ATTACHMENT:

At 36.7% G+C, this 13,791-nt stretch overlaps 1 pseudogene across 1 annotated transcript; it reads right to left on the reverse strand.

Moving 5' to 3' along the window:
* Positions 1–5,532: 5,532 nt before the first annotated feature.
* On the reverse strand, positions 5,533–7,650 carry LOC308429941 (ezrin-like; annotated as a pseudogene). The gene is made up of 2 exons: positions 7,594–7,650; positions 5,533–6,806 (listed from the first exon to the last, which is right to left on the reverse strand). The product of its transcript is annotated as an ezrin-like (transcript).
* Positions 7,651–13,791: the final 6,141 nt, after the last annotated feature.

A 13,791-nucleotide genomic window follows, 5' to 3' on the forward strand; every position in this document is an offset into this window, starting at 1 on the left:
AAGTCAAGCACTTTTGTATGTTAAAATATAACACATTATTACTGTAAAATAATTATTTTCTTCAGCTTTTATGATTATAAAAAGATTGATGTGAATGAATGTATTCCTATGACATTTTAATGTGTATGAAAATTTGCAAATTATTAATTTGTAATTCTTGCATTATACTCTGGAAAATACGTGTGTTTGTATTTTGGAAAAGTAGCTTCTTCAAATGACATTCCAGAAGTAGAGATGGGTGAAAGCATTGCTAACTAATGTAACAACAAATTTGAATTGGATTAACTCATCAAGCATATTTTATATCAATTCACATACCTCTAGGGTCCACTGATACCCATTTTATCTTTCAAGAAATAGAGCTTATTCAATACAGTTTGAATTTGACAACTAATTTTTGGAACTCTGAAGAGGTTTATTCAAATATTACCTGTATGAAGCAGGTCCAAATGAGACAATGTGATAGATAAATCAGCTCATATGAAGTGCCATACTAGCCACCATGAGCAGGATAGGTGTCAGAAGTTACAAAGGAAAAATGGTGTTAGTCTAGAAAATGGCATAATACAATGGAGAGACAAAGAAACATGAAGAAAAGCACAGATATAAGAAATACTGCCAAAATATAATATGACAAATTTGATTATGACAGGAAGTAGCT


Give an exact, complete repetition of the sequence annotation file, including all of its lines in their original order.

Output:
At 36.7% G+C, this 13,791-nt stretch overlaps 1 pseudogene across 1 annotated transcript; it reads right to left on the reverse strand.

Moving 5' to 3' along the window:
* Positions 1–5,532: 5,532 nt before the first annotated feature.
* On the reverse strand, positions 5,533–7,650 carry LOC308429941 (ezrin-like; annotated as a pseudogene). The gene is made up of 2 exons: positions 7,594–7,650; positions 5,533–6,806 (listed from the first exon to the last, which is right to left on the reverse strand). The product of its transcript is annotated as an ezrin-like (transcript).
* Positions 7,651–13,791: the final 6,141 nt, after the last annotated feature.

A 13,791-nucleotide genomic window follows, 5' to 3' on the forward strand; every position in this document is an offset into this window, starting at 1 on the left:
AAGTCAAGCACTTTTGTATGTTAAAATATAACACATTATTACTGTAAAATAATTATTTTCTTCAGCTTTTATGATTATAAAAAGATTGATGTGAATGAATGTATTCCTATGACATTTTAATGTGTATGAAAATTTGCAAATTATTAATTTGTAATTCTTGCATTATACTCTGGAAAATACGTGTGTTTGTATTTTGGAAAAGTAGCTTCTTCAAATGACATTCCAGAAGTAGAGATGGGTGAAAGCATTGCTAACTAATGTAACAACAAATTTGAATTGGATTAACTCATCAAGCATATTTTATATCAATTCACATACCTCTAGGGTCCACTGATACCCATTTTATCTTTCAAGAAATAGAGCTTATTCAATACAGTTTGAATTTGACAACTAATTTTTGGAACTCTGAAGAGGTTTATTCAAATATTACCTGTATGAAGCAGGTCCAAATGAGACAATGTGATAGATAAATCAGCTCATATGAAGTGCCATACTAGCCACCATGAGCAGGATAGGTGTCAGAAGTTACAAAGGAAAAATGGTGTTAGTCTAGAAAATGGCATAATACAATGGAGAGACAAAGAAACATGAAGAAAAGCACAGATATAAGAAATACTGCCAAAATATAATATGACAAATTTGATTATGACAGGAAGTAGCT